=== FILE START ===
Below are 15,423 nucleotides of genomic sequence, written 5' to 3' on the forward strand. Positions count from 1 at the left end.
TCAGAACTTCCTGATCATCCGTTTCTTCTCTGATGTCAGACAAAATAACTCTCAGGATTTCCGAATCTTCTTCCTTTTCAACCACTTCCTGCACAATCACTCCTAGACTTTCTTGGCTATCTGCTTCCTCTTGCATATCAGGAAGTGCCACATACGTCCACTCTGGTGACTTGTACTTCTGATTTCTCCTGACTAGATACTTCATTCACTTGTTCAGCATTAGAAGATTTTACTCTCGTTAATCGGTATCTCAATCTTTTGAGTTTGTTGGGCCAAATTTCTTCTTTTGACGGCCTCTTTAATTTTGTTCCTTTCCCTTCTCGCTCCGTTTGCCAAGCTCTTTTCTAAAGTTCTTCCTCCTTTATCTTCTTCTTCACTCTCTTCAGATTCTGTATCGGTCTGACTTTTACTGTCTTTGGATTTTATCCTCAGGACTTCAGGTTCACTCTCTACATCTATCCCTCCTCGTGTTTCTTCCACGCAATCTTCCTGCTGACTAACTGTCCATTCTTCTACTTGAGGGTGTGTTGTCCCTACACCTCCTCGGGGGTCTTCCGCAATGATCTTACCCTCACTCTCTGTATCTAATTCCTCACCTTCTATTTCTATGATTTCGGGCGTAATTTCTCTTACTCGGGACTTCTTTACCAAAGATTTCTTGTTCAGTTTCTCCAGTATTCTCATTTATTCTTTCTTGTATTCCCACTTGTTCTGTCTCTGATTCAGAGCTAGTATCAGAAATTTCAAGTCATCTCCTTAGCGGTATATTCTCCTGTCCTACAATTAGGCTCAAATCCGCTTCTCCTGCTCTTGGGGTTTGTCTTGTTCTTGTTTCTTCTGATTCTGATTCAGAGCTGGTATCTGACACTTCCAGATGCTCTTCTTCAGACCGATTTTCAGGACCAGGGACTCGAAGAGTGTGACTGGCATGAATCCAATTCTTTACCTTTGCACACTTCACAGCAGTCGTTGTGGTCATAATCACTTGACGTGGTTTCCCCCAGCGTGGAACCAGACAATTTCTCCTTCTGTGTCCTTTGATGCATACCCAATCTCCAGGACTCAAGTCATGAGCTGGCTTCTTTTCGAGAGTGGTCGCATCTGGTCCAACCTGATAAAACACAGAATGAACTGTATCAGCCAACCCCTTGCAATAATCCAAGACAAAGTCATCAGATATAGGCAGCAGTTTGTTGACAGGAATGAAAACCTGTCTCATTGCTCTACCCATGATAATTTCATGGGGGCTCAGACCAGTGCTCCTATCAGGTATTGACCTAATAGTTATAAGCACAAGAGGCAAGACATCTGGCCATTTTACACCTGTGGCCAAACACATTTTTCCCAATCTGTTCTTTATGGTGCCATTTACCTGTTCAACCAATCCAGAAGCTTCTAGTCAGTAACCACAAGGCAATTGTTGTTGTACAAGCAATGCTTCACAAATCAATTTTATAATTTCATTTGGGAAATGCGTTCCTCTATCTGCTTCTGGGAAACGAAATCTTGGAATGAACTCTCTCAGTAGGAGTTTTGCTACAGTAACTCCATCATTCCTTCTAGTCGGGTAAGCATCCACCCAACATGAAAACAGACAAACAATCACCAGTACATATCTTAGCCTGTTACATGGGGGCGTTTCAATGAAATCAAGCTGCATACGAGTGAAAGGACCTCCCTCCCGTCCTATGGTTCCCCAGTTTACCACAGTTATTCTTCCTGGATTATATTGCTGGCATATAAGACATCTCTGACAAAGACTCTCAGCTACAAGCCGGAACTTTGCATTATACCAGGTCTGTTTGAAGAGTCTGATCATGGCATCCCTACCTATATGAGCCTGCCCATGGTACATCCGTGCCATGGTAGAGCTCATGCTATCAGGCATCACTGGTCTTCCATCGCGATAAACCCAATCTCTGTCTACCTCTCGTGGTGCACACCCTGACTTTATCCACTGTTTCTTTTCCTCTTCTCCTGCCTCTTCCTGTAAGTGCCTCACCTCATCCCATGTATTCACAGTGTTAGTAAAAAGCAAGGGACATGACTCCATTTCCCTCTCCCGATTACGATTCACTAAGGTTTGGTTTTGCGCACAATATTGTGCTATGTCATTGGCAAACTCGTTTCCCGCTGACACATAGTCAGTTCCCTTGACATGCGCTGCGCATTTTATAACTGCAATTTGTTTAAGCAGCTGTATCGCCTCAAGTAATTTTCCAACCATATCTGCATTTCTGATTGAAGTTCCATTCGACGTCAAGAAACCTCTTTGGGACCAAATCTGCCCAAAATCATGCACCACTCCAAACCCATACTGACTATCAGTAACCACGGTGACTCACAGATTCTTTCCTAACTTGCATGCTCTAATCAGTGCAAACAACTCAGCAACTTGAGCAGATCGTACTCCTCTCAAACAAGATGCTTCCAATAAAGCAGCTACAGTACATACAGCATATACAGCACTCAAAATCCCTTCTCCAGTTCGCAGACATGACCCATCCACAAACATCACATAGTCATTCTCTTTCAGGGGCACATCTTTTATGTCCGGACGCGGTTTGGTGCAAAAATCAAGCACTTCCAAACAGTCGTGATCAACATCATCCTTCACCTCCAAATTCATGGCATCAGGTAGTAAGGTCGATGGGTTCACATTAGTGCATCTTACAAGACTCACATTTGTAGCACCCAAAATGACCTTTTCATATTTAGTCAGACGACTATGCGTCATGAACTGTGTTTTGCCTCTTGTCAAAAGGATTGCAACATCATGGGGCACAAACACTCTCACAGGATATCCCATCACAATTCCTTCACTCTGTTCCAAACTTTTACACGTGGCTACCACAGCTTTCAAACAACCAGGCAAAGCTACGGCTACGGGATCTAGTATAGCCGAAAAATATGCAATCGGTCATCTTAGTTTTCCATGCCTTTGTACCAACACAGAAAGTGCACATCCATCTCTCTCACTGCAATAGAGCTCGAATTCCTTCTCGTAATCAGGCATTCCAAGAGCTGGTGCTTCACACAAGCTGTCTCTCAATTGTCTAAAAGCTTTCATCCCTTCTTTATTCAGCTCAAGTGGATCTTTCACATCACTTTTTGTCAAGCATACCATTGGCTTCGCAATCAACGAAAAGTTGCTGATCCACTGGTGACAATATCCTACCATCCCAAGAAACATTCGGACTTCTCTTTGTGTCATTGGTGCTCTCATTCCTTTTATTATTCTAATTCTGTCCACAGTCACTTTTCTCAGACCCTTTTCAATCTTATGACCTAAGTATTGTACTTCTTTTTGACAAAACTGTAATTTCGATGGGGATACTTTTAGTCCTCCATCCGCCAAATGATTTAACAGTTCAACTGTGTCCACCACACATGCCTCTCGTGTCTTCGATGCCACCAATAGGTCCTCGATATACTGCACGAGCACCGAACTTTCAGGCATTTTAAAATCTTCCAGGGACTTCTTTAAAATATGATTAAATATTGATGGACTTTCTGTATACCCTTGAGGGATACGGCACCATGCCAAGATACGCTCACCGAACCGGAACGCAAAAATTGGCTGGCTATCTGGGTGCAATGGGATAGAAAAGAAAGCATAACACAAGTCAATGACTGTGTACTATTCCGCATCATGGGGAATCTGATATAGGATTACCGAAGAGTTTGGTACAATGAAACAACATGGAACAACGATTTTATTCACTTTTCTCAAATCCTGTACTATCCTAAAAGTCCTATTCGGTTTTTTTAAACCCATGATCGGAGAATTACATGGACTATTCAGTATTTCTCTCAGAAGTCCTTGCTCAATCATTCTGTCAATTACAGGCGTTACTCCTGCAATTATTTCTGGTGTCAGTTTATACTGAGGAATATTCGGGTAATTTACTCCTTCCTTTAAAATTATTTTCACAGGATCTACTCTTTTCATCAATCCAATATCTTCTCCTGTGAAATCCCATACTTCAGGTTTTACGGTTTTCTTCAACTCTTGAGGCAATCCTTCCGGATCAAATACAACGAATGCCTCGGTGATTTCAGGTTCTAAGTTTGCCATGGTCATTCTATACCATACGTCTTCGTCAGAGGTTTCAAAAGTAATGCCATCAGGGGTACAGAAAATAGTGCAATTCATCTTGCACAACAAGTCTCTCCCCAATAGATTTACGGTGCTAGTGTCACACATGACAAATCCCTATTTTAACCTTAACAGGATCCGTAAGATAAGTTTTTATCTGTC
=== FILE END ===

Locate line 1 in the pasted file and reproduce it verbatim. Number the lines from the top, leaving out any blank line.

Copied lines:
Below are 15,423 nucleotides of genomic sequence, written 5' to 3' on the forward strand. Positions count from 1 at the left end.